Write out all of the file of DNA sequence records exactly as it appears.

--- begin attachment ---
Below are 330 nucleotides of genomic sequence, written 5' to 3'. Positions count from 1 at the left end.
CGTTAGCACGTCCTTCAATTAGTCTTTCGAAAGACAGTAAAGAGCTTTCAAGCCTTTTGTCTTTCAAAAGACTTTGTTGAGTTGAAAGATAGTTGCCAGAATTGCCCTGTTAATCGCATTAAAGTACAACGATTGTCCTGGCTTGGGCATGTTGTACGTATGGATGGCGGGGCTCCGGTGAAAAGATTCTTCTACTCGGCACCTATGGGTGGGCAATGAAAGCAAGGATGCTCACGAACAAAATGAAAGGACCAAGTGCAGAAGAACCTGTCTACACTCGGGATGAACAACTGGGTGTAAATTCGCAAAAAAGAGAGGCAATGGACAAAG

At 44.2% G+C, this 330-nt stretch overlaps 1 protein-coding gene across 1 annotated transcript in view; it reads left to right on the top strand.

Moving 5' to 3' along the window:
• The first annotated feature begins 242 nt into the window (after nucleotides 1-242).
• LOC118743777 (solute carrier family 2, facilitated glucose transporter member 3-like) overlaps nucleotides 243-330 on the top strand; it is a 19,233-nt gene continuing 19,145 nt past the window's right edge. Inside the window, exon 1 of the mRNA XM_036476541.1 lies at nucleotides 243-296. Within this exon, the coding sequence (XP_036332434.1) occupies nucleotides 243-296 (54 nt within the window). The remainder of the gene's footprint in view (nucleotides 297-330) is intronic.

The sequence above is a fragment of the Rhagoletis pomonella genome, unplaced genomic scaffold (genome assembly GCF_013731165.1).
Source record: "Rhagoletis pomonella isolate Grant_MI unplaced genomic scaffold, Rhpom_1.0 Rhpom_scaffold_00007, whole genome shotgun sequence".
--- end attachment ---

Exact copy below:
Below are 330 nucleotides of genomic sequence, written 5' to 3'. Positions count from 1 at the left end.
CGTTAGCACGTCCTTCAATTAGTCTTTCGAAAGACAGTAAAGAGCTTTCAAGCCTTTTGTCTTTCAAAAGACTTTGTTGAGTTGAAAGATAGTTGCCAGAATTGCCCTGTTAATCGCATTAAAGTACAACGATTGTCCTGGCTTGGGCATGTTGTACGTATGGATGGCGGGGCTCCGGTGAAAAGATTCTTCTACTCGGCACCTATGGGTGGGCAATGAAAGCAAGGATGCTCACGAACAAAATGAAAGGACCAAGTGCAGAAGAACCTGTCTACACTCGGGATGAACAACTGGGTGTAAATTCGCAAAAAAGAGAGGCAATGGACAAAG

At 44.2% G+C, this 330-nt stretch overlaps 1 protein-coding gene across 1 annotated transcript in view; it reads left to right on the top strand.

Moving 5' to 3' along the window:
• The first annotated feature begins 242 nt into the window (after nucleotides 1-242).
• LOC118743777 (solute carrier family 2, facilitated glucose transporter member 3-like) overlaps nucleotides 243-330 on the top strand; it is a 19,233-nt gene continuing 19,145 nt past the window's right edge. Inside the window, exon 1 of the mRNA XM_036476541.1 lies at nucleotides 243-296. Within this exon, the coding sequence (XP_036332434.1) occupies nucleotides 243-296 (54 nt within the window). The remainder of the gene's footprint in view (nucleotides 297-330) is intronic.

The sequence above is a fragment of the Rhagoletis pomonella genome, unplaced genomic scaffold (genome assembly GCF_013731165.1).
Source record: "Rhagoletis pomonella isolate Grant_MI unplaced genomic scaffold, Rhpom_1.0 Rhpom_scaffold_00007, whole genome shotgun sequence".